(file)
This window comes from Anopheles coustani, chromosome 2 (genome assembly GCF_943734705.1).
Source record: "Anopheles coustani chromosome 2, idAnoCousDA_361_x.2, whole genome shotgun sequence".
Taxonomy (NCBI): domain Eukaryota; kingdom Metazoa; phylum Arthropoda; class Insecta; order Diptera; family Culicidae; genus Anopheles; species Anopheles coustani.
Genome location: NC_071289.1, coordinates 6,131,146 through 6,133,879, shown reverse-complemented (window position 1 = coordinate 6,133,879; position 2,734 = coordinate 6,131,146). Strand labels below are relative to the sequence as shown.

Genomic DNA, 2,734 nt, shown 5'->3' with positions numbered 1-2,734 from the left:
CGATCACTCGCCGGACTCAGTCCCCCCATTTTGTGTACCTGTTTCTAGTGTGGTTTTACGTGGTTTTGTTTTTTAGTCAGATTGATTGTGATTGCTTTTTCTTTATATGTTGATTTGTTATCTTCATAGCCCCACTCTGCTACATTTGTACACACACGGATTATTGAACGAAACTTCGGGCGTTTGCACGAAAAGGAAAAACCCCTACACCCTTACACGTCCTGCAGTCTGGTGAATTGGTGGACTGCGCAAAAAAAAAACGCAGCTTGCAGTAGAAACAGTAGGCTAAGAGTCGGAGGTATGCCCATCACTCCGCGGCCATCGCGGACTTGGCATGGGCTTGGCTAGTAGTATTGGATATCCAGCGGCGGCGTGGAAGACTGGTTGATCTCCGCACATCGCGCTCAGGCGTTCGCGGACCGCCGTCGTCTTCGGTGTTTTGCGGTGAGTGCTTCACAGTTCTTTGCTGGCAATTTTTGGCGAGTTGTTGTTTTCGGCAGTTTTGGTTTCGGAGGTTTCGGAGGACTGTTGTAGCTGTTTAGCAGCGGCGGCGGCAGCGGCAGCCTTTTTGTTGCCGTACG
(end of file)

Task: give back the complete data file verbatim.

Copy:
This window comes from Anopheles coustani, chromosome 2 (genome assembly GCF_943734705.1).
Source record: "Anopheles coustani chromosome 2, idAnoCousDA_361_x.2, whole genome shotgun sequence".
Taxonomy (NCBI): domain Eukaryota; kingdom Metazoa; phylum Arthropoda; class Insecta; order Diptera; family Culicidae; genus Anopheles; species Anopheles coustani.
Genome location: NC_071289.1, coordinates 6,131,146 through 6,133,879, shown reverse-complemented (window position 1 = coordinate 6,133,879; position 2,734 = coordinate 6,131,146). Strand labels below are relative to the sequence as shown.

Genomic DNA, 2,734 nt, shown 5'->3' with positions numbered 1-2,734 from the left:
CGATCACTCGCCGGACTCAGTCCCCCCATTTTGTGTACCTGTTTCTAGTGTGGTTTTACGTGGTTTTGTTTTTTAGTCAGATTGATTGTGATTGCTTTTTCTTTATATGTTGATTTGTTATCTTCATAGCCCCACTCTGCTACATTTGTACACACACGGATTATTGAACGAAACTTCGGGCGTTTGCACGAAAAGGAAAAACCCCTACACCCTTACACGTCCTGCAGTCTGGTGAATTGGTGGACTGCGCAAAAAAAAAACGCAGCTTGCAGTAGAAACAGTAGGCTAAGAGTCGGAGGTATGCCCATCACTCCGCGGCCATCGCGGACTTGGCATGGGCTTGGCTAGTAGTATTGGATATCCAGCGGCGGCGTGGAAGACTGGTTGATCTCCGCACATCGCGCTCAGGCGTTCGCGGACCGCCGTCGTCTTCGGTGTTTTGCGGTGAGTGCTTCACAGTTCTTTGCTGGCAATTTTTGGCGAGTTGTTGTTTTCGGCAGTTTTGGTTTCGGAGGTTTCGGAGGACTGTTGTAGCTGTTTAGCAGCGGCGGCGGCAGCGGCAGCCTTTTTGTTGCCGTACG